Big fleet owners are always looking for ways to save money without impacting day-to-day productivity of their users. Many have adopted hybrids and PHEVs because their low tailpipe emissions make them cheap on tax, but they can still be filled with petrol to give more flexibility if travelling long distances. An increasing number, however, are sticking their necks out investing in EVs as a future-proof solution.
The trouble is that no matter how good EVs currently are, for time-pressured fleet operators whose users do big miles on the motorway, they're simply not practical. But for other fleet types, EVs are actually the perfect fit, enabling them to go green, improve local air quality, lower fuel and maintenance costs and get a bit of positive PR at the same time.
Leasing specialists, Leasefetcher, have done a bit of digging and found that when it comes to going electric, in the UK at least it's universities that are leading the way. It has crunched the numbers on 110 university fleets from across the country and found that higher education is a bastion of electric vehicle uptake. To add an extra dimension, it also studied consumer attitudes towards EVs, universities and their environmental responsibility.
In its consumer survey, Leasefetcher found that over three quarters of people felt that universities should lead by example when it comes to adopting electric cars. And you would imagine that unis and EVs are indeed a natural fit as younger people are far more open to the idea of owning one. For example, last year the AA found that young people were twice as likely to want to own an EV as their parents.
It's good news on this front with 49 per cent of universities in England and 45 per cent in Scotland having at least 20 per cent of their fleet made up of EVs. The top five performers were Kingston (64 per cent), Bournemouth (53 per cent), Manchester Metropolitan (52 per cent), Sunderland (47 per cent) and the University of Kent (44 per cent).
In the case of the University of Kent, it has been using Renault Kangoo Z.E vans across its 300 acre campus for nearly five years as part of its goal to reduce its carbon emissions by 23 per cent from 2015 levels by 2020.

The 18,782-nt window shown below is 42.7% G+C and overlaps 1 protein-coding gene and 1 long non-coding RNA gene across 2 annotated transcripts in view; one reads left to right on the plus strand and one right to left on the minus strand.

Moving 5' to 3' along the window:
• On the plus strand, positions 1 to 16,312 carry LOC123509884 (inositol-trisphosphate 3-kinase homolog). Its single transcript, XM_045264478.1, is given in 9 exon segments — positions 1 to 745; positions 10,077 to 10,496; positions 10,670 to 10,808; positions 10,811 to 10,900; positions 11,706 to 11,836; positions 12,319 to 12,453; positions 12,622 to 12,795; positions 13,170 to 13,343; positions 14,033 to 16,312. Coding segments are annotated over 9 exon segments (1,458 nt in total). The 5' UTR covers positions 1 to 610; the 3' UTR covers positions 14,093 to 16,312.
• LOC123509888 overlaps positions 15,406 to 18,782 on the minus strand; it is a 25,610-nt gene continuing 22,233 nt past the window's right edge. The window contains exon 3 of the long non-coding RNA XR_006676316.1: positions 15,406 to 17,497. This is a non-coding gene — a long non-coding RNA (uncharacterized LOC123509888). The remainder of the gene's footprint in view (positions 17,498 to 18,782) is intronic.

The bottom line is that for many universities, EVs are almost a no-brainer, so there is a strong willingness among them to phase in electric vehicles.
“The campus environment is perfect to operate electric vehicles making short journeys and having ready access to electric charging," said University of Warwick Transport Manager, Graham Hine. "Our decision to switch to electric vehicles not only supports our strategy to significantly reduce carbon emissions and the use of fossil fuels, but also makes an important social contribution to improving air quality for our students, staff and visitors.”
Universities are also major land owners and so can be far more proactive in dictating a greater number of EV charging bays across their facilities. Even a small university with limited parking facilities like Canterbury Christ Church University has ten 7kW charging points for staff, student or visitor use.
In terms of numbers, across the 110 universities studied14.9 per cent of fleet vehicles were EVs. The proportion of EVs has grown relatively quickly, too, with a 6.5 per cent increase since 2017. This does pale into insignificance when compared to the 122 per cent increase in EV market share over the past 12 months across the UK.
People's attitudes towards EVs unfortunately remain firmly in the mindset that they are the reserve of the wealthy, and Universities don't exactly have a reputation for being poor...
The fact of the matter is that despite better-than-average progress in electric adoption, diesel still makes up the biggest proportion of vehicles in university fleets at just under 70 per cent on average. This is unsurprising given their lower cost, wider availability and the fact that they're a known quantity for fleet managers.
Despite this dominance of diesel, there has been a modest 1.6 per cent drop between 2017 and 2019, but nine per cent of universities in the UK still have diesel/internal combustion-only fleets.
Wider public opinion is going against diesel thanks to a series of emissions scandals and an increased focus on harmful NOx and particulate emissions – especially in urban areas where clean air is now a massive focus. According to Leasefetcher's consumer survey, 56 per cent of people are less likely to buy a diesel car now than they were five years ago.
For the time being it's unlikely that any university or other mainstream fleets will go EV-only any time soon, however the data here suggests that the proportion of EVs in uni fleets will grow. Factors such as environmental commitments and even fleet vehicle lifecycle obligations may well see surges in progress as typically, universities will have three-to-five year plans within which their environmental aspirations are made.
As deadlines for environmental progress approach, and as the wider industry – from car manufacturer to leasing companies and government – turns its back on internal combustion, you can bet that universities will be several steps ahead in adoption.